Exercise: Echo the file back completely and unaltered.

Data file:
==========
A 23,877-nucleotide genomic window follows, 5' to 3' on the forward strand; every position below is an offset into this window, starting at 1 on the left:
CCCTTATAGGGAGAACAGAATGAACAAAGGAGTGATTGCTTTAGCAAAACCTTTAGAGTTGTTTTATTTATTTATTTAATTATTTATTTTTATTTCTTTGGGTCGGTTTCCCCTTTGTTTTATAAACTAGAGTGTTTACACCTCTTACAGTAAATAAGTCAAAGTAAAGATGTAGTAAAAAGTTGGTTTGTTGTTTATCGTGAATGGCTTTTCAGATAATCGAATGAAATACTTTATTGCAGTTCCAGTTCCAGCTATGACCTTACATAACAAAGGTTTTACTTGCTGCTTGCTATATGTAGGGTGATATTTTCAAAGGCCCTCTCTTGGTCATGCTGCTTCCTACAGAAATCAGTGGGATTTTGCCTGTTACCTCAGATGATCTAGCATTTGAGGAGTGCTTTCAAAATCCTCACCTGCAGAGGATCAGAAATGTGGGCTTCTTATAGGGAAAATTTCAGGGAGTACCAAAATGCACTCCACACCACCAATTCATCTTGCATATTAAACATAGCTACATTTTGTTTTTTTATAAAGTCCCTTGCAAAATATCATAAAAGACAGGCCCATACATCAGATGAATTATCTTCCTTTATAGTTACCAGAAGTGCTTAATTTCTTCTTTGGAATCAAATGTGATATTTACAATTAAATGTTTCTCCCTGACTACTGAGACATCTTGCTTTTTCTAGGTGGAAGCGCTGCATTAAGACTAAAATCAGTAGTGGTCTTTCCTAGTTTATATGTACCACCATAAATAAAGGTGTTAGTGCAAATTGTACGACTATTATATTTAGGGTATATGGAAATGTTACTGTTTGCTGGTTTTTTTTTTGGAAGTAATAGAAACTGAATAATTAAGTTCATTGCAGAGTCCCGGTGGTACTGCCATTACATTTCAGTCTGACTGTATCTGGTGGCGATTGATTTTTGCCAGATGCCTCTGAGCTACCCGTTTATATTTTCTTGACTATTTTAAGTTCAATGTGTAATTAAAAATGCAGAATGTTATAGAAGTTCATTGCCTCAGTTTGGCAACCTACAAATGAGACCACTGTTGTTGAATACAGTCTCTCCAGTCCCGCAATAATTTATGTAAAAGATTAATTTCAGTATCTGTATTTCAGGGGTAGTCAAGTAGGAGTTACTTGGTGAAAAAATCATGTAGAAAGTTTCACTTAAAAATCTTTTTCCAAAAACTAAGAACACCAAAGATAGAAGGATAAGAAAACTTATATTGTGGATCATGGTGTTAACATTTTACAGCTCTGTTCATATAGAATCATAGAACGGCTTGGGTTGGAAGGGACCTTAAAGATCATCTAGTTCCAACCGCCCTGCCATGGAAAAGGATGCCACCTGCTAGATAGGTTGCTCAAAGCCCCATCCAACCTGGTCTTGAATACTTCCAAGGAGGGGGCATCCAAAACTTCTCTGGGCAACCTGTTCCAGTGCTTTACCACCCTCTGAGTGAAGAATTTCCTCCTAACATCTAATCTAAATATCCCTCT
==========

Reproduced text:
A 23,877-nucleotide genomic window follows, 5' to 3' on the forward strand; every position below is an offset into this window, starting at 1 on the left:
CCCTTATAGGGAGAACAGAATGAACAAAGGAGTGATTGCTTTAGCAAAACCTTTAGAGTTGTTTTATTTATTTATTTAATTATTTATTTTTATTTCTTTGGGTCGGTTTCCCCTTTGTTTTATAAACTAGAGTGTTTACACCTCTTACAGTAAATAAGTCAAAGTAAAGATGTAGTAAAAAGTTGGTTTGTTGTTTATCGTGAATGGCTTTTCAGATAATCGAATGAAATACTTTATTGCAGTTCCAGTTCCAGCTATGACCTTACATAACAAAGGTTTTACTTGCTGCTTGCTATATGTAGGGTGATATTTTCAAAGGCCCTCTCTTGGTCATGCTGCTTCCTACAGAAATCAGTGGGATTTTGCCTGTTACCTCAGATGATCTAGCATTTGAGGAGTGCTTTCAAAATCCTCACCTGCAGAGGATCAGAAATGTGGGCTTCTTATAGGGAAAATTTCAGGGAGTACCAAAATGCACTCCACACCACCAATTCATCTTGCATATTAAACATAGCTACATTTTGTTTTTTTATAAAGTCCCTTGCAAAATATCATAAAAGACAGGCCCATACATCAGATGAATTATCTTCCTTTATAGTTACCAGAAGTGCTTAATTTCTTCTTTGGAATCAAATGTGATATTTACAATTAAATGTTTCTCCCTGACTACTGAGACATCTTGCTTTTTCTAGGTGGAAGCGCTGCATTAAGACTAAAATCAGTAGTGGTCTTTCCTAGTTTATATGTACCACCATAAATAAAGGTGTTAGTGCAAATTGTACGACTATTATATTTAGGGTATATGGAAATGTTACTGTTTGCTGGTTTTTTTTTTGGAAGTAATAGAAACTGAATAATTAAGTTCATTGCAGAGTCCCGGTGGTACTGCCATTACATTTCAGTCTGACTGTATCTGGTGGCGATTGATTTTTGCCAGATGCCTCTGAGCTACCCGTTTATATTTTCTTGACTATTTTAAGTTCAATGTGTAATTAAAAATGCAGAATGTTATAGAAGTTCATTGCCTCAGTTTGGCAACCTACAAATGAGACCACTGTTGTTGAATACAGTCTCTCCAGTCCCGCAATAATTTATGTAAAAGATTAATTTCAGTATCTGTATTTCAGGGGTAGTCAAGTAGGAGTTACTTGGTGAAAAAATCATGTAGAAAGTTTCACTTAAAAATCTTTTTCCAAAAACTAAGAACACCAAAGATAGAAGGATAAGAAAACTTATATTGTGGATCATGGTGTTAACATTTTACAGCTCTGTTCATATAGAATCATAGAACGGCTTGGGTTGGAAGGGACCTTAAAGATCATCTAGTTCCAACCGCCCTGCCATGGAAAAGGATGCCACCTGCTAGATAGGTTGCTCAAAGCCCCATCCAACCTGGTCTTGAATACTTCCAAGGAGGGGGCATCCAAAACTTCTCTGGGCAACCTGTTCCAGTGCTTTACCACCCTCTGAGTGAAGAATTTCCTCCTAACATCTAATCTAAATATCCCTCT